defensive weapons

What kinds of defensive weapons in Pennsylvania are legal to carry?

In Pennsylvania, you can carry a weapon for defensive purposes, but you cannot carry every type of defensive weapon even if your intent in carrying it is solely for defensive purposes. Also, if some is injured as a result of your actions, you could be prosecuted not just for the weapon, but also for assault.

Some weapons in Pennsylvania are called Prohibited Offensive Weapons (POW), and if the weapon you possess meets any of the definitions below, you cannot carry the weapon even for defensive purposes. Further, note in the definitional section below the of the actual offensive weapons, that a blackjack and a spring loaded weapon are both mentioned. Many defensive weapons fit a combination of these two and are therefore not allow.

The following picture is an example of a spring loaded baton, and the statute follows.

A POW is defined below:

18 Pa.C.S. § 908: Prohibited offensive weapons

(a) Offense defined.A person commits a misdemeanor of the first degree if, except as authorized by law, he makes repairs, sells, or otherwise deals in, uses, or possesses any offensive weapon.

(1) It is a defense under this section for the defendant to prove by a preponderance of evidence that he possessed or dealt with the weapon solely as a curio or in a dramatic performance, or that, with the exception of a bomb, grenade or incendiary device, he complied with the National Firearms Act (26 U.S.C. § 5801 et seq.), or that he possessed it briefly in consequence of having found it or taken it from an aggressor, or under circumstances similarly negativing any intent or likelihood that the weapon would be used unlawfully.

(2) This section does not apply to police forensic firearms experts or police forensic firearms laboratories. Also exempt from this section are forensic firearms experts or forensic firearms laboratories operating in the ordinary course of business and engaged in lawful operation who notify in writing, on an annual basis, the chief or head of any police force or police department of a city, and, elsewhere, the sheriff of a county in which they are located, of the possession, type and use of offensive weapons.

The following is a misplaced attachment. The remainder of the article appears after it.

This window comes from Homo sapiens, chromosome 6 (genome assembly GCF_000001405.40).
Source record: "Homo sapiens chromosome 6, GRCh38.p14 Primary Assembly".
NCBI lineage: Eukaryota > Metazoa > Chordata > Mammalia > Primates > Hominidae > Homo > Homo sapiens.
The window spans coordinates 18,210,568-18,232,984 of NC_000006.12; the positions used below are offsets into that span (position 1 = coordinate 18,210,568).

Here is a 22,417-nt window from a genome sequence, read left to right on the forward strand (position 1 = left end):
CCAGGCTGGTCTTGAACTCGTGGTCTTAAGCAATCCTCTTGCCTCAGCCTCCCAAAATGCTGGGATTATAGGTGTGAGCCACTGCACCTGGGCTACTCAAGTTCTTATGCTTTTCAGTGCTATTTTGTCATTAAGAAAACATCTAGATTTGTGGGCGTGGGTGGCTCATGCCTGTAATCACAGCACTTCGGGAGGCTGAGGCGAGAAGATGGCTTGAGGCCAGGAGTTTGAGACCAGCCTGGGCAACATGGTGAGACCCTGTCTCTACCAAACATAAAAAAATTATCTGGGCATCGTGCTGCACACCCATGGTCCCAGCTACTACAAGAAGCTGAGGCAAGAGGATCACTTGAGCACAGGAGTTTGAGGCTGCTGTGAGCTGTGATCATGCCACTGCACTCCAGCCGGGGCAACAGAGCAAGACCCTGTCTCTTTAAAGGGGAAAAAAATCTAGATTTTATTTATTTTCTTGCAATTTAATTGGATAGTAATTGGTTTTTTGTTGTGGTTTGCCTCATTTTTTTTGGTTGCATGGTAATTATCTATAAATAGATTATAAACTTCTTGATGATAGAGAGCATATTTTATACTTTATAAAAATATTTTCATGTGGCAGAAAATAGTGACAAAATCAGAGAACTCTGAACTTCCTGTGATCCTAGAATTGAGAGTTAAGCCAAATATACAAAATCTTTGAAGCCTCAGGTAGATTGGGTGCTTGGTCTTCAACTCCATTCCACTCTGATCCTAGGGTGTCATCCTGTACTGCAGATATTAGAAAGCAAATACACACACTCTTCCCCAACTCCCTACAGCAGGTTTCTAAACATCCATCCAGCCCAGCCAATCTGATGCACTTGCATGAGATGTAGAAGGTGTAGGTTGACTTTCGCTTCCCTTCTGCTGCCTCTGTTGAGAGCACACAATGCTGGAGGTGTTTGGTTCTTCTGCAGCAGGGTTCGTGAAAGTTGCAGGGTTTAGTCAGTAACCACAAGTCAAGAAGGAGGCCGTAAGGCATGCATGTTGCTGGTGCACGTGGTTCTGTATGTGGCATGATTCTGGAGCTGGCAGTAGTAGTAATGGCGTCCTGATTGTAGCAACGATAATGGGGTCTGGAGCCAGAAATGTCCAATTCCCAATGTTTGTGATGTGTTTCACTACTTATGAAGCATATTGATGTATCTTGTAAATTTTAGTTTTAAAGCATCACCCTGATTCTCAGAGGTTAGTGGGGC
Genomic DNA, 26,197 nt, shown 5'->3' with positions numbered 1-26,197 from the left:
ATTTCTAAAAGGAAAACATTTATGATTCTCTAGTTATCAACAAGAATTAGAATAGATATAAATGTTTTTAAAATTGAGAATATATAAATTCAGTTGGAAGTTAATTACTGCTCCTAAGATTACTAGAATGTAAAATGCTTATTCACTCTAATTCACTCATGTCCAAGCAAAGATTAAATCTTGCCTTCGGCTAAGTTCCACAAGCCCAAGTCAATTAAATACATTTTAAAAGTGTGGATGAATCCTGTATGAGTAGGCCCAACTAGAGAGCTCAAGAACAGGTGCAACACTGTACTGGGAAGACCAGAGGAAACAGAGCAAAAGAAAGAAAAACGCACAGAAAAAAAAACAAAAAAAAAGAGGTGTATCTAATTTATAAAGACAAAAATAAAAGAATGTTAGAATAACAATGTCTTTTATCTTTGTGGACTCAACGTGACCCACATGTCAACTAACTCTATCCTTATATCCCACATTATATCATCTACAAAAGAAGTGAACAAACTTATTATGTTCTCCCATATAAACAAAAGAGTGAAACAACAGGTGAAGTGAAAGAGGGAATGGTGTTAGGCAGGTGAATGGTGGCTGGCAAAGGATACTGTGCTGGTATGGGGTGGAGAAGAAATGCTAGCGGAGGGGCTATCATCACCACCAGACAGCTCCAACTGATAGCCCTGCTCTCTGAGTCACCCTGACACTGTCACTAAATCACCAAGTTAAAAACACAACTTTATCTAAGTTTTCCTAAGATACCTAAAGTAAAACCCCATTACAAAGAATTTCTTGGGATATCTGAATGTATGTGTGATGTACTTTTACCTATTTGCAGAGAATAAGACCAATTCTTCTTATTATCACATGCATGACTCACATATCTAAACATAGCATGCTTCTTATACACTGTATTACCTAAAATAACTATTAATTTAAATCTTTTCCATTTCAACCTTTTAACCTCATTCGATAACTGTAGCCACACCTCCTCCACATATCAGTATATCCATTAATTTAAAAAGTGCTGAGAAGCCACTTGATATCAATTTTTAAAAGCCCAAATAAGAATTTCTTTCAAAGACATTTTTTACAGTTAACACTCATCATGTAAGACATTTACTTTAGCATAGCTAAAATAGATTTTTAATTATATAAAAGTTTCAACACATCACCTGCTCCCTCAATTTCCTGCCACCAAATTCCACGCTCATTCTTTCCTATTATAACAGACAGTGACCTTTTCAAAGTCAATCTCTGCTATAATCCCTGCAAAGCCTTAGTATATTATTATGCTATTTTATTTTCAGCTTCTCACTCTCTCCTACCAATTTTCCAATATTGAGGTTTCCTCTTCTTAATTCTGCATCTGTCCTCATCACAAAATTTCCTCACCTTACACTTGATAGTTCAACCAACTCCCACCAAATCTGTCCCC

(3) This section shall not apply to any person who makes, repairs, sells or otherwise deals in, uses or possesses any firearm for purposes not prohibited by the laws of this Commonwealth.

(c) Definitions. As used in this section, the following words and phrases shall have the meanings given to them in this subsection:

Firearm.” Any weapon which is designed to or may readily be converted to expel any projectile by the action of an explosive or the frame or receiver of any such weapon.

“Offensive weapons.” Any bomb, grenade, machine gun, sawed-off shotgun with a barrel less than 18 inches, firearm specially made or specially adapted for concealment or silent discharge, any blackjack, sandbag, metal knuckles, dagger, knife, razor or cutting instrument, the blade of which is exposed in an automatic way by switch, push-button, spring mechanism, or otherwise, any stun gun, stun baton, taser or other electronic or electric weapon or other implement for the infliction of serious bodily injury which serves no common lawful purpose.

(d) Exemptions.The use and possession of blackjacks by the following persons in the course of their duties are exempt from this section:

(1)Police officers, as defined by and who meet the requirements of the act of June 18, 1974 (P.L. 359, No. 120), referred to as the Municipal Police Education and Training Law.

(2) Police officers of first class cities who have successfully completed training which is substantially equivalent to the program under the Municipal Police Education and Training Law.

(3)Pennsylvania State Police officers.

(4) Sheriffs and deputy sheriffs of the various counties who have satisfactorily met the requirements of the Municipal Police Education and Training Law.

(5) Police officers employed by the Commonwealth who have satisfactorily met the requirements of the Municipal Police Education and Training Law.

(6) Deputy sheriffs with adequate training as determined by the Pennsylvania Commission on Crime and Delinquency.

(7)Liquor Control Board agents who have satisfactorily met the requirements of the Municipal Police Education and Training Law.

Brian J. Zeiger, Esquire, is an experienced and successful criminal defense and civil rights attorney. He is a seasoned trial lawyer with significant experience before juries and judges. Brian understands civil rights cases, including Taser, Wrongful Death, Excessive Force, Police Brutality, Police Misconduct, Malicious Prosecution, Monell Claims, Sexual Assault, Prisoner’s Rights, Time Credit, Medical Malpractice, and Medical Indifference.